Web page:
All over the Los Angeles area; check Twitter for current location; 310-749-2672; thetwistburgers.com
Cooking Method: Grilled
Short Order: Another entrant in the endless Los Angeles food truck scene makes mediocre burgers
Want Fries with That? Yes; twice-fried spuds are full of flavor though lack crisp
Prices: Burger (w/fries and a drink), $9.50
I haven't made it a secret that I'm not a major supporter of my city's "food truck revolution." It's always been a matter of taste for me. I'm predisposed to finding fault in a food truck, but I'm not going to be smitten by a meal just because it happened to be served from a mobile kitchen. The advent of foodie food truckery certainly has its upsides, most importantly lowering the barrier to entry for those inspired to bring their culinary talents to the table. But that last part—the talent part—seems to be in short order on many of the trucks I've sampled.
Still, I'm going to give all comers a fair shake; especially when that shake comes with a burger. Recently, I sampled the offerings of the Twist Burger truck while it made a pit stop in Hollywood. The owner, Jorge Rincon, has some impressive culinary bona fides with an education from Ecole Hoteliere de Toulouse and multiple internships in high-end French kitchens.
When it comes to burgers, though, a simple course in the basics is the most important education. Rincon touts his Twist Burgers as a revolution, but a revolution that comes slathered in goat cheese and blueberries isn't a cause I can get behind.
Before I dig into the goat cheese and blueberry of it all, let me start by saying that Twist Burger does offer a classic presentation. In fact, they call it "The Classic Double Twist." It's a pair of four-ounce Angus patties that get the full lettuce, tomato, and secret sauce treatment. I opted for some American cheese on mine.
The patties are heavily seasoned with Rincon's "secret" mixture, which, as most secret seasonings tend to do, gives the beef a meatloaf flavor. Not my preference, but at least it's some sort of seasoning. Also to this burger's credit, they served it a proper medium rare—a fact that was surprising considering Rincon told me the standard temperature of his burgers is well done. The patty had a decent crust and displayed formidable juiciness, but it had that refrigerator burn taste of lower grade beef. Unfortunately, the veggies were low quality and the cheese didn't blend well with the special seasoning. The bun was a high point with its commercial sponginess, but it couldn't save this burger from being more than mediocre.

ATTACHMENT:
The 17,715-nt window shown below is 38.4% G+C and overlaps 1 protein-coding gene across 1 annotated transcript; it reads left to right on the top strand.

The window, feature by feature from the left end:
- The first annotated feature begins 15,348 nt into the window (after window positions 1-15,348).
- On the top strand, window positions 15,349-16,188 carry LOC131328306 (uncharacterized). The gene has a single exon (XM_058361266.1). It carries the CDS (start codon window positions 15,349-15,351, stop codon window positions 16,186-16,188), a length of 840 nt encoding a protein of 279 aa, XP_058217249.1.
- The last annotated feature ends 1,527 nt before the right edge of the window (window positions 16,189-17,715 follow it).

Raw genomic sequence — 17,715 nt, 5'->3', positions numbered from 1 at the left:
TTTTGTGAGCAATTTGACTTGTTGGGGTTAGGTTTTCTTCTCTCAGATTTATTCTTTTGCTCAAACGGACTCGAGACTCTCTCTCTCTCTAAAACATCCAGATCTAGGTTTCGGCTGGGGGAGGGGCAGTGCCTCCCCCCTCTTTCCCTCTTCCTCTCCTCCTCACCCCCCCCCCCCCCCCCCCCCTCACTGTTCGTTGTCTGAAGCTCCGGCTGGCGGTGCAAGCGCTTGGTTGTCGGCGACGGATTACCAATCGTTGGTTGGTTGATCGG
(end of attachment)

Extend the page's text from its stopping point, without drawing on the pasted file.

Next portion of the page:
Now, onto the goat cheese and blueberry. Rincon calls it "The People's Choice" and assured me it's his most popular burger. I'm not sure who these people are, but I certainly don't want them designing my burgers. All the components of this burger were the same as the classic (including the American cheese, oddly) with the addition of goat cheese and blueberry.
How can I say this politely? Don't put goat cheese and blueberries on my burger ever again, please. Goat cheese, while creamy, is an overpowering flavor for the beef and the blueberries were cloying. I imagine there was some notion that it makes for some balance of salt and sweet, but it was lost on me. To add insult to this injurious burger, they overcooked it.
A bright spot for Twist Burgers is their handling of the french fries. The spuds are twice fried for an added layer of flavor. They call them Belgian, which speaks to the flavor, but they've yet to master the crispness that you'll find in a great Belgian fry.
Ultimately Twist Burgers does little to argue one way or the other for the food truck movement. They seem to have some proper passion and motives in their cooking, but they come up short on execution.
About the author: Damon is one of our roving burger reporters and food writers. When he's not eating more than is warranted or healthful (and then writing about it) he can be found writing and producing for television and film. You can contact him at firstname.lastname@example.org.